Bottignoli v. Ariens Co.

Annotate this Case

234 N.J. Super. 353 (1989)

560 A.2d 1261


Superior Court of New Jersey, Appellate Division.

Argued April 11, 1989.

Decided July 13, 1989.

*354 Before Judges PRESSLER, O'BRIEN and STERN.

Adrian I. Karp argued the cause for appellants.

J.R. Peter Wilson argued the cause for respondent (McGuire and Wilson, attorneys).

The opinion of the court was delivered by STERN, J.A.D.

Plaintiffs appeal from a judgment based on a verdict of no cause for action and from the denial of their motions for judgment n.o.v. and new trial.[1] We affirm.

*355 The fingers of plaintiff Anthony Bottignoli (hereinafter plaintiff) were severely injured when he endeavored to clear snow from the chute of a snowblower manufactured by defendant. After trial the jury, in response to special interrogatories, concluded that defendant had not designed the snowblower defectively nor failed to give adequate warnings of its danger. We find no basis for disturbing the verdicts or the denial of plaintiffs' motions for judgment n.o.v. or new trial.

The snowblower was manufactured by defendant in 1965, and plaintiff, a carpenter, bought it from one of his customers in January 1985. At the time of sale, the seller no longer had the owner's manual for the snowblower in her possession. Plaintiff therefore never reviewed it.

Plaintiff first used the snowblower on February 6, 1985. He had never used any type of snowblower before. During the first five minutes of use the chute through which the snow was expelled became "clogged," and plaintiff twice "vibrated" and "bounced" the machine in an attempt to "jar loose" the snow, and "wiped it with my hand." However, the third time the chute became clogged, this remedy did not work. Therefore, plaintiff put the machine in "neutral and park," thereby causing its wheels to stop rolling. However, he did not turn the motor off, and the engine continued to run.[2] Hence, the blades inside the chute continued to spin at 1,100 revolutions per minute. Plaintiff then reached his ungloved left hand into the chute to clean out the clogged snow. After removing some of the snow, plaintiff's fingers were "grabbed" by the spinning blades causing severe injuries. Ultimately parts of three fingers were amputated.

It was undisputed that there was no guard over the chute opening. There was, however, a decal on the chute which read: "Caution, stop engine before removing obstructions from blower or rake." Though plaintiff saw the decal, he testified that he *356 understood the word "obstruction" to refer to "when you ran over something, a piece of branch or whatever." He testified that he did not consider snow to be an "obstruction", and that he did not understand that he was risking injury by putting his hand into the chute. Rather, plaintiff assumed that, by putting the traction in park and the shift lever in neutral, the blades in the chute "would stop" too. During his initial attempt to clear the clog he did not see that the blades were still spinning in the chute. Nonetheless, he admitted that after he stopped the blower and placed it in park he could "hear the thing turning."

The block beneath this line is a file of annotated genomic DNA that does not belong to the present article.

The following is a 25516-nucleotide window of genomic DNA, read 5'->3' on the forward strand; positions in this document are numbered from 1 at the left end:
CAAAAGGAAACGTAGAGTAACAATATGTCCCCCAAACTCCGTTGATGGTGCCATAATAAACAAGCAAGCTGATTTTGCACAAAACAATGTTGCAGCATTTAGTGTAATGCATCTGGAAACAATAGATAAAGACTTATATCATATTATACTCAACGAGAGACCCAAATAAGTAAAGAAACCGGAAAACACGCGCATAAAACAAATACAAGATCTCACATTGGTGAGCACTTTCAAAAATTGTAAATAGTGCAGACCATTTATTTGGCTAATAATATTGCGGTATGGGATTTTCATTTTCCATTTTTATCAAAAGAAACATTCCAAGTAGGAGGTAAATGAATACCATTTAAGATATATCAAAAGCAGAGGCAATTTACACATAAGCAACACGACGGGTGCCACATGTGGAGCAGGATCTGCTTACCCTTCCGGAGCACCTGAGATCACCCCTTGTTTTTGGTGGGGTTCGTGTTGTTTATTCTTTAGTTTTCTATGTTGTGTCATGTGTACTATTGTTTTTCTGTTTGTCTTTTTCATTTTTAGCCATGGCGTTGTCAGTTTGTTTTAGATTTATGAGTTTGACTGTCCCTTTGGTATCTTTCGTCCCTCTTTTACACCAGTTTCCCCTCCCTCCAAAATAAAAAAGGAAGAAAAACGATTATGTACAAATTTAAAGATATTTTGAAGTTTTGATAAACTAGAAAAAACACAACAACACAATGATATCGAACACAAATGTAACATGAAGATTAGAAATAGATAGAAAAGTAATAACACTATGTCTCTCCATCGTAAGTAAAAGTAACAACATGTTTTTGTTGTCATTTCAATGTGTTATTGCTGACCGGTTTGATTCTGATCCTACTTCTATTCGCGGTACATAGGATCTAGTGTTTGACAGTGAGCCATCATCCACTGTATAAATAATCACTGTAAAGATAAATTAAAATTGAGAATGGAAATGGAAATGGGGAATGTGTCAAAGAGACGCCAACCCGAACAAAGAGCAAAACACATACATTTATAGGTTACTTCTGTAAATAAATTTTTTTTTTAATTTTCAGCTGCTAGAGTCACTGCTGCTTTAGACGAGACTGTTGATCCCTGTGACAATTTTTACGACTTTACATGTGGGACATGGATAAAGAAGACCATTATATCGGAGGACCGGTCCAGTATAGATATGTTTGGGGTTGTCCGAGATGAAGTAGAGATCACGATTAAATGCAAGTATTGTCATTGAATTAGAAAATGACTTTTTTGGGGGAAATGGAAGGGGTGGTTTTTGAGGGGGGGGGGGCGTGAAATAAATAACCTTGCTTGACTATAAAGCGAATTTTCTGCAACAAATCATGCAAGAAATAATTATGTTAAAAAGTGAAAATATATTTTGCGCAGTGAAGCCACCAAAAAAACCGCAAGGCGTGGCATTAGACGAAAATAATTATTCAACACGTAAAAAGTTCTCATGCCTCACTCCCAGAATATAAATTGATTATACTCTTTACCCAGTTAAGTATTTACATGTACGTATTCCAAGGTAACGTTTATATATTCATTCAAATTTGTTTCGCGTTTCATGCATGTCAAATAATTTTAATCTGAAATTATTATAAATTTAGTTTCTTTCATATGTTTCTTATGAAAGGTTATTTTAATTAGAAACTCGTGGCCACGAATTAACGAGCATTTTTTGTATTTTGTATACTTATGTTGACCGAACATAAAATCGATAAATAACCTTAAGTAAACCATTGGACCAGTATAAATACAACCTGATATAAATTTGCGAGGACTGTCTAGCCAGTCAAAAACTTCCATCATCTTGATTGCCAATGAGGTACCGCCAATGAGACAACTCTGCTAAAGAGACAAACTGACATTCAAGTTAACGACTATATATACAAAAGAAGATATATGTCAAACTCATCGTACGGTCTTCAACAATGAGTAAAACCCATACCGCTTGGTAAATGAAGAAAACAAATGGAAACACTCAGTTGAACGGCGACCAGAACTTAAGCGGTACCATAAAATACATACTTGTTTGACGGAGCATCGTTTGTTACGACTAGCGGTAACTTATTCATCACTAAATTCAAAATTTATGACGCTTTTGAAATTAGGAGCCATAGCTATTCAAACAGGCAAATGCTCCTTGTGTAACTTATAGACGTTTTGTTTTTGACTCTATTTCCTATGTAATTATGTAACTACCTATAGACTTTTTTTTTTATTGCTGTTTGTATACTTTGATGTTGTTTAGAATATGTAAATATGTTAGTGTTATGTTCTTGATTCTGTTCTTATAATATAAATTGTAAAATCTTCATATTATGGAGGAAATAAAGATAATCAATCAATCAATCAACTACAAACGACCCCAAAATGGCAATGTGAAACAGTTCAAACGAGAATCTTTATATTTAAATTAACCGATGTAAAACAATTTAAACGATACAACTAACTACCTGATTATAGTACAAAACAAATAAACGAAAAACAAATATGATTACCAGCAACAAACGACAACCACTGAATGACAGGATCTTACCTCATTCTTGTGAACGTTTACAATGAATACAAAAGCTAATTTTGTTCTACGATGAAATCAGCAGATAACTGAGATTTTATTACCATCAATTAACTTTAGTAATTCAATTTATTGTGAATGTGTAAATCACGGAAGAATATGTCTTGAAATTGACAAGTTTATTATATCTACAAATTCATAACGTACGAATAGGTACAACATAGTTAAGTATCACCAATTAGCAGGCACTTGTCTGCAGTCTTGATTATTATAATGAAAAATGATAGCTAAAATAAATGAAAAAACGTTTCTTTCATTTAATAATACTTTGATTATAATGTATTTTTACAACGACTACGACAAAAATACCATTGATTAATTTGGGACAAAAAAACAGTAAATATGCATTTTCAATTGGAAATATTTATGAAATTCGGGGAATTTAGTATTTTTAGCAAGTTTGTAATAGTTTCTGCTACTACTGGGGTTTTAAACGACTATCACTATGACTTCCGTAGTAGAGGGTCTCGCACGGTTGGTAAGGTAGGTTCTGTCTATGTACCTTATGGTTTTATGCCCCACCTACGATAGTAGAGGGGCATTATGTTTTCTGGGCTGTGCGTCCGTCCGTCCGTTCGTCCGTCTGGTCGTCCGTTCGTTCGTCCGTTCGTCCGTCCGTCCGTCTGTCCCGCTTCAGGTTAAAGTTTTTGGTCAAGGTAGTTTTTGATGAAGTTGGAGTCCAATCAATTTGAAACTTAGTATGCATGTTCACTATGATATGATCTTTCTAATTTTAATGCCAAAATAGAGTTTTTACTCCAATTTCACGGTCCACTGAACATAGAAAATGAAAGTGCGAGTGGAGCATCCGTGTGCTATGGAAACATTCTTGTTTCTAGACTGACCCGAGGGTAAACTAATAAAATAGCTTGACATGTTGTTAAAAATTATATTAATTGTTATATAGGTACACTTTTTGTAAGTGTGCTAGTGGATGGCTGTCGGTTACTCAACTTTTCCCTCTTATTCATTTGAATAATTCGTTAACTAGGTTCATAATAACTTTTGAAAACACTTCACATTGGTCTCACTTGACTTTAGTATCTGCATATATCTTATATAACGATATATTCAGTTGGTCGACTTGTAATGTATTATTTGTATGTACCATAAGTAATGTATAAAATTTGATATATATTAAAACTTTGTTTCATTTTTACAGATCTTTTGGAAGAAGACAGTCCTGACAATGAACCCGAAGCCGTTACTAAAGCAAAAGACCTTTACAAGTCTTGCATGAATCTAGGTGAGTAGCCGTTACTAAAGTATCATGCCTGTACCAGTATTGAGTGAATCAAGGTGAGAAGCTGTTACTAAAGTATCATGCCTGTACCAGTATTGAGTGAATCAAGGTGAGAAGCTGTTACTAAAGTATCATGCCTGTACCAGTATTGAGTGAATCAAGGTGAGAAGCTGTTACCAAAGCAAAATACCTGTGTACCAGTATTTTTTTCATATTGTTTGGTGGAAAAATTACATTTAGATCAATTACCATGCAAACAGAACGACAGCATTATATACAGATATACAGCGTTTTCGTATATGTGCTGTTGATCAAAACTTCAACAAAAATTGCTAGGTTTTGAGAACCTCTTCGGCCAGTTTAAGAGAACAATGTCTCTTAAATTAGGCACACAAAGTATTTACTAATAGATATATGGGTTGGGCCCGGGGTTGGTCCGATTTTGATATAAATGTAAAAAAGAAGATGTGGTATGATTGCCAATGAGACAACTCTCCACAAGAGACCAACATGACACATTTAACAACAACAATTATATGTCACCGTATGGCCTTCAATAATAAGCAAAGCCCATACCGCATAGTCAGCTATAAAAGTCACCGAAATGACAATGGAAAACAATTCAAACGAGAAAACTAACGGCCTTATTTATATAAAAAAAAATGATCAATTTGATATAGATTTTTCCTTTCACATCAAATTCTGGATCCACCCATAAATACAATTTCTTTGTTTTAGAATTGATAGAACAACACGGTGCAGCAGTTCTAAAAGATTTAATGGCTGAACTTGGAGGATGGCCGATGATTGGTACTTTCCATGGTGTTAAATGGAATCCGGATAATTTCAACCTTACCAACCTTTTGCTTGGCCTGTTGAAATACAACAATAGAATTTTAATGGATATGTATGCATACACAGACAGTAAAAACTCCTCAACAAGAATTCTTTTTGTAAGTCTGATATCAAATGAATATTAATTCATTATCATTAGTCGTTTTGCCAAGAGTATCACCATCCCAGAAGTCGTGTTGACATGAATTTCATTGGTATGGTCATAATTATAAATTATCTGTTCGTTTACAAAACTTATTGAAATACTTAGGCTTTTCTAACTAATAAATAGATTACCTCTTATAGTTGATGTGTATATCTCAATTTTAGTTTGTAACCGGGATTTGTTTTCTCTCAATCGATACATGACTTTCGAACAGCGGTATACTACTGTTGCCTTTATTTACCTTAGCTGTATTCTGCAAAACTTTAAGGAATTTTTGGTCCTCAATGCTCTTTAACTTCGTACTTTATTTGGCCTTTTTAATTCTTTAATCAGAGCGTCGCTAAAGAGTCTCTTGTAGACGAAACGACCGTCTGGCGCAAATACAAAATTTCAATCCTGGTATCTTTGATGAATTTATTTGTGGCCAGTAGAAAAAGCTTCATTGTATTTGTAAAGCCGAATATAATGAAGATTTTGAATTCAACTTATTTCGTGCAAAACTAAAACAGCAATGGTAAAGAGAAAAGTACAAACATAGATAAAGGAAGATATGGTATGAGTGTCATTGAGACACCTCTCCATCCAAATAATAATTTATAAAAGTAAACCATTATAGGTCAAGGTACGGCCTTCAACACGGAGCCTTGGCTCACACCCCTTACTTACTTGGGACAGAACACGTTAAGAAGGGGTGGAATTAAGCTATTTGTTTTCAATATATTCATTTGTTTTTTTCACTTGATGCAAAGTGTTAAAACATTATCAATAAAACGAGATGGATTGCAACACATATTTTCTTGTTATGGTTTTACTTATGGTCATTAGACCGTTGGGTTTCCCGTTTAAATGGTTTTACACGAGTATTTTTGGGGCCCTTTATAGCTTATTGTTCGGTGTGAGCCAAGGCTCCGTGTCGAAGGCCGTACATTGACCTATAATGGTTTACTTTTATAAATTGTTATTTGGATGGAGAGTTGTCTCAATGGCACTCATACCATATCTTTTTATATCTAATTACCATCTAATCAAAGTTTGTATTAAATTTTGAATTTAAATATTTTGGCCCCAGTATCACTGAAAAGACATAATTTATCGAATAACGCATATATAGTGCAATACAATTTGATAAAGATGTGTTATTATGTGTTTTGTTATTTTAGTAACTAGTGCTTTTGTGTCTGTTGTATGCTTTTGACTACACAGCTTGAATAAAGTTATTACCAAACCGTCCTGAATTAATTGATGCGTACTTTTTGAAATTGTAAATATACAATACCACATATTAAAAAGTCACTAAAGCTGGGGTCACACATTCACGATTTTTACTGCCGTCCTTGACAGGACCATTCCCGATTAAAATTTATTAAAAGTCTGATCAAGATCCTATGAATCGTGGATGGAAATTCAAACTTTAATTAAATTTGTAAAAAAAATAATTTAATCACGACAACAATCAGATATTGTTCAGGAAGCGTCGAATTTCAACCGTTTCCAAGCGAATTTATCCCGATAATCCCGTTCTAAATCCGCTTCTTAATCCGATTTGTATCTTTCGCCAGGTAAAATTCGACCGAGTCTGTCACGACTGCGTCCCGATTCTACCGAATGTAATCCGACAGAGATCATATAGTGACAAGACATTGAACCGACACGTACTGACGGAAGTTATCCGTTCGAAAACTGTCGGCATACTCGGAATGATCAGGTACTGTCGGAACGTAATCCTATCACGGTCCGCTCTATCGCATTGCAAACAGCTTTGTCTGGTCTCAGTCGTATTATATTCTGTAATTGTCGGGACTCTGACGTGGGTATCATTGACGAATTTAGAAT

According to plaintiff's expert, Richard Schwarz, a mechanical engineer, the industry standard in 1965 was to guard the chute opening with an M-shaped wire, which would fit into the opening of the chute, thereby blocking a hand from coming in contact with the impelling blades. Schwarz testified that had the blower been equipped with an "M guard," plaintiff's "hand could not have gone in deep enough to have been hit by the rotating blades." Schwarz also testified that defendant failed to include "a deadman's clutch," another available safety device by which the engine and impelling blades "would be cut off" whenever the operator took his hands off the handle.

According to Schwarz, plaintiff had three means of stopping the blades without turning off the engine on his machine:

One was the clutch, which would disengage the blades. Two, the clutch which would disengage the traction and therefore cut power to the blades. The third would be the throttle which would be put in the stopped position.

In Schwarz's opinion, none of those three methods served as a reasonable substitute for an M guard or deadman's clutch because each required the operator to "leave its position" or disengage the blades by some affirmative act. Schwarz did testify, however, that the accident would not have occurred if plaintiff had chosen any of the three available options. Schwarz further testified that while defendant had incorporated a deadman's clutch in some models built before 1965, it did not become required by industry standards until 1975.